Let P1= 1825.83and P2= 1734.43(from Demand Curve data)
?Q/Q= (Q2-Q1)/Q2 = 0.2960
?P/P = (P2-P1)/P2 = -0.05269
Ep = MOD [5.61669]
Therefore, we can say that the Demand of Cotton is Relatively price Elastic.
Determinants of Price Elasticity:
For a normal good, more the number of substitutes more is the elasticity.
Since there are plenty of substitutes of cotton like Rayon, Nylon, Polyester and other synthetic substitutes, Cotton is relatively elastic.
Ceteris paribus, the higher the income spent on a good or service, the more elastic the demand for the good is.
In case of Cotton, if a person has high income, he will spend more on clothing, hence demand of cotton will increase and vice-versa.
So the elasticity of demand of cotton depends on income of the consumer.
3. Price of Production
For a normal good, higher the price of production higher is the price of the product; therefore lower the demand of the good.
In the case of cotton too, if the price of fertilizers, seeds and harvesting techniques is high or the crop is damaged due to natural causes like flood or drought, the prices of cotton will tend to go up, hence the demand will tend to come down.
Income Elasticity of Demand:
It measures the responsiveness of the quantity demanded of a good to the change in income of the people demanding the good.
It is calculated as the ratio of the proportionate change in quantity demanded to the percentage change in income.
Em = Proportionate change in Quantity Demanded
Proportionate change in Income
Em= Income Elasticity of Demand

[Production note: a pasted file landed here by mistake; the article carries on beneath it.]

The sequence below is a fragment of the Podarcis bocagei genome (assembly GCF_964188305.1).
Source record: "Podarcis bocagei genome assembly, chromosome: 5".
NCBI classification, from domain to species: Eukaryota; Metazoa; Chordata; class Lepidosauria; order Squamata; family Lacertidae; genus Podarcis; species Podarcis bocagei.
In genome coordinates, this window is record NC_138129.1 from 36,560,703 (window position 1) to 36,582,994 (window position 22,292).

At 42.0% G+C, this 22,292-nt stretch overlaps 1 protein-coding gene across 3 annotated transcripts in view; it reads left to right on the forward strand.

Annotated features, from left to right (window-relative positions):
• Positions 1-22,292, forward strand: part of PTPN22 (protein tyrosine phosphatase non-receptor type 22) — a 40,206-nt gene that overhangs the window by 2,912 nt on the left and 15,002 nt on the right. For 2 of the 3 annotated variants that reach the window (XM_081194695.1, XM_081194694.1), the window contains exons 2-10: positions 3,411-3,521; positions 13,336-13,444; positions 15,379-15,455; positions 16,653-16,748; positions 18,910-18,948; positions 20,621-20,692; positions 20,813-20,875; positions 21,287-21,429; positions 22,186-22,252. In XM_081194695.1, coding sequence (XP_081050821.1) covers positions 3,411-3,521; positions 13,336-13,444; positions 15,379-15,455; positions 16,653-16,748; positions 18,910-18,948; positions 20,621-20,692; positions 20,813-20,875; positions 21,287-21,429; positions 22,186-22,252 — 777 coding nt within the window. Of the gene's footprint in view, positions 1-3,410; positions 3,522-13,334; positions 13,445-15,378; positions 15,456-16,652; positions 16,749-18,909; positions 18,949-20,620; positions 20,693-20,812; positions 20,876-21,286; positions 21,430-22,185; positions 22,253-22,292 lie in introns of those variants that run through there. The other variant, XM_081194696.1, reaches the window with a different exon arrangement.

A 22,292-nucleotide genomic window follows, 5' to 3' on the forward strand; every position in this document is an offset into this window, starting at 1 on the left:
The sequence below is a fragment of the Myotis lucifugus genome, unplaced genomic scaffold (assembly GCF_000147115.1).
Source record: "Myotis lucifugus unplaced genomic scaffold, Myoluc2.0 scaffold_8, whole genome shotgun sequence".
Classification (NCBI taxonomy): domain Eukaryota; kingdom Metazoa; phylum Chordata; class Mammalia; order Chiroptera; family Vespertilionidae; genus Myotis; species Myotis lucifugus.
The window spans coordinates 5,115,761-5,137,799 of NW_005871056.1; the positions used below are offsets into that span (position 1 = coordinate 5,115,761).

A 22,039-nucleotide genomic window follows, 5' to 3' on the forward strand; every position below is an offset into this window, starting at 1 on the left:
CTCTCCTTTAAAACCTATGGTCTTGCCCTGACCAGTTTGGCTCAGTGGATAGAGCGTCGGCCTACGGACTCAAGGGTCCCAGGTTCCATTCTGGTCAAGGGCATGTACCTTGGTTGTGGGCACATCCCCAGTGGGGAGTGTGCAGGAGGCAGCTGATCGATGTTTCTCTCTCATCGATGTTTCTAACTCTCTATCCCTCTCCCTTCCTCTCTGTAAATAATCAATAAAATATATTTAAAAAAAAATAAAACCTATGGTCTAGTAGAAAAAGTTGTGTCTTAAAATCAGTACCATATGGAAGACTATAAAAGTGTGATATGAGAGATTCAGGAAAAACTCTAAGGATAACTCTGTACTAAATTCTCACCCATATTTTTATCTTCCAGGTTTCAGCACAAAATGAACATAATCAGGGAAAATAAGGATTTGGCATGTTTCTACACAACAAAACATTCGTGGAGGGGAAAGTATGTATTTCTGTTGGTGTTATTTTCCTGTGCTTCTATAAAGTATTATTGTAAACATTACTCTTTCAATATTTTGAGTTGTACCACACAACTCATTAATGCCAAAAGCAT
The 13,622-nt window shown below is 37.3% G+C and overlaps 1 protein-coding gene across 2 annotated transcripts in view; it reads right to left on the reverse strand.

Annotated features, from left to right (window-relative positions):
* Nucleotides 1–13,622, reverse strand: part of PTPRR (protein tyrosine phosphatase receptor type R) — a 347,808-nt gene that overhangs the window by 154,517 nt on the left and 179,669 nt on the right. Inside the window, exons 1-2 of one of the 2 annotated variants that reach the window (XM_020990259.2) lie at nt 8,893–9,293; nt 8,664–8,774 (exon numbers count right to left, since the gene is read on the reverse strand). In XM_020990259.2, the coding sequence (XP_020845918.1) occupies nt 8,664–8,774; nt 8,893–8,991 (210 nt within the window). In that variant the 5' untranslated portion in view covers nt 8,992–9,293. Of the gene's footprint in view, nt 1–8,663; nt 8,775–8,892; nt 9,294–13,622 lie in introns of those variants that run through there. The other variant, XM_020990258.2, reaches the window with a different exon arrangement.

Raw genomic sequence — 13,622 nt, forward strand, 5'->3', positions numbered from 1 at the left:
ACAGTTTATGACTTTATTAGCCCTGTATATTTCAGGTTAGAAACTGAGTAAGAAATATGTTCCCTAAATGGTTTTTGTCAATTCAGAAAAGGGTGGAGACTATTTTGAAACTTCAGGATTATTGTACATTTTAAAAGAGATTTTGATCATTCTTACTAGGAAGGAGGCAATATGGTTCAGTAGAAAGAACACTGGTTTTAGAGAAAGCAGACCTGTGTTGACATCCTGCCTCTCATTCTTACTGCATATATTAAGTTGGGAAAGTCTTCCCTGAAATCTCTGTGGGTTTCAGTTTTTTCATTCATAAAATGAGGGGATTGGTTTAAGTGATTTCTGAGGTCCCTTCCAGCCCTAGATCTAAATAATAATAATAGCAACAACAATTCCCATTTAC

Proportionate change in Quantity Demanded=?Q/Q
Proportionate change in Income= ?M/M
Since Cotton is a Normal Good its Em > 0.
DETERMINANTS OF INCOME ELASTICITY :
NATURE OF THE NEED GOODS COVER:
As mentioned above, for the developed countries it’s a necessity so income elasticity is relatively inelastic.
But for developing countries it’s a need and luxury both and elasticity is approx. unit 0.4 the income elasticity of cotton textile consumption was found to be 0.4, implying the income inelastic nature of textile consumption.
THE INITIAL LEVEL OF INCOME OF COUNTRY:
Depending upon the production of cotton and the development of the country, cotton becomes the important need and necessity and for developing countries the fabrics which are made from cotton.
If income of consumer having higher income reduces, he/she will not able to reduce their consumption in short period of time due to the marginal propensity to consume.
But if the income of a consumer increases, their standard of living also increases and so as the demand for the cotton, cotton fabrics and cotton products also increase in very less time span.
What is supply?
Supply may refer to the amount of some product which is available to customers as in confidence and supply.
Factors for determining SUPPLY
Price of inputs
Price of related products
Number of suppliers
QS – Quantity of supply
P – price
P I – Price of inputs
F – Future expectation
PR – Price of related Good
N – Number of suppliers
Fig 1.5: An example graph of SUPPLY CURVE
LAW OF SUPPLY
It states that quantity supplied is related to price. It is depicted as directly proportional to price: the higher the price of the product, the more the producer will supply, ceteris paribus.
LAW OF SUPPLY IN COTTON INDUSTRY
Quantity of Supply(X-axis)
Scale in lakh bales of 170kgs Price(Y-axis)
Scale in Rs per Quintal 196.51 1729.83 198.21 1734.43 205.20 1778.67 217.36 1825.83 276.17 2041.33 337.53 2297.20 369.00 2505.94
Fig 1.6: Supply curve as per given values
The above graph shows that the quantity supply and price are in directly proportional, i.e. as price increases Quantity of supply also increases.
Determinants of supply: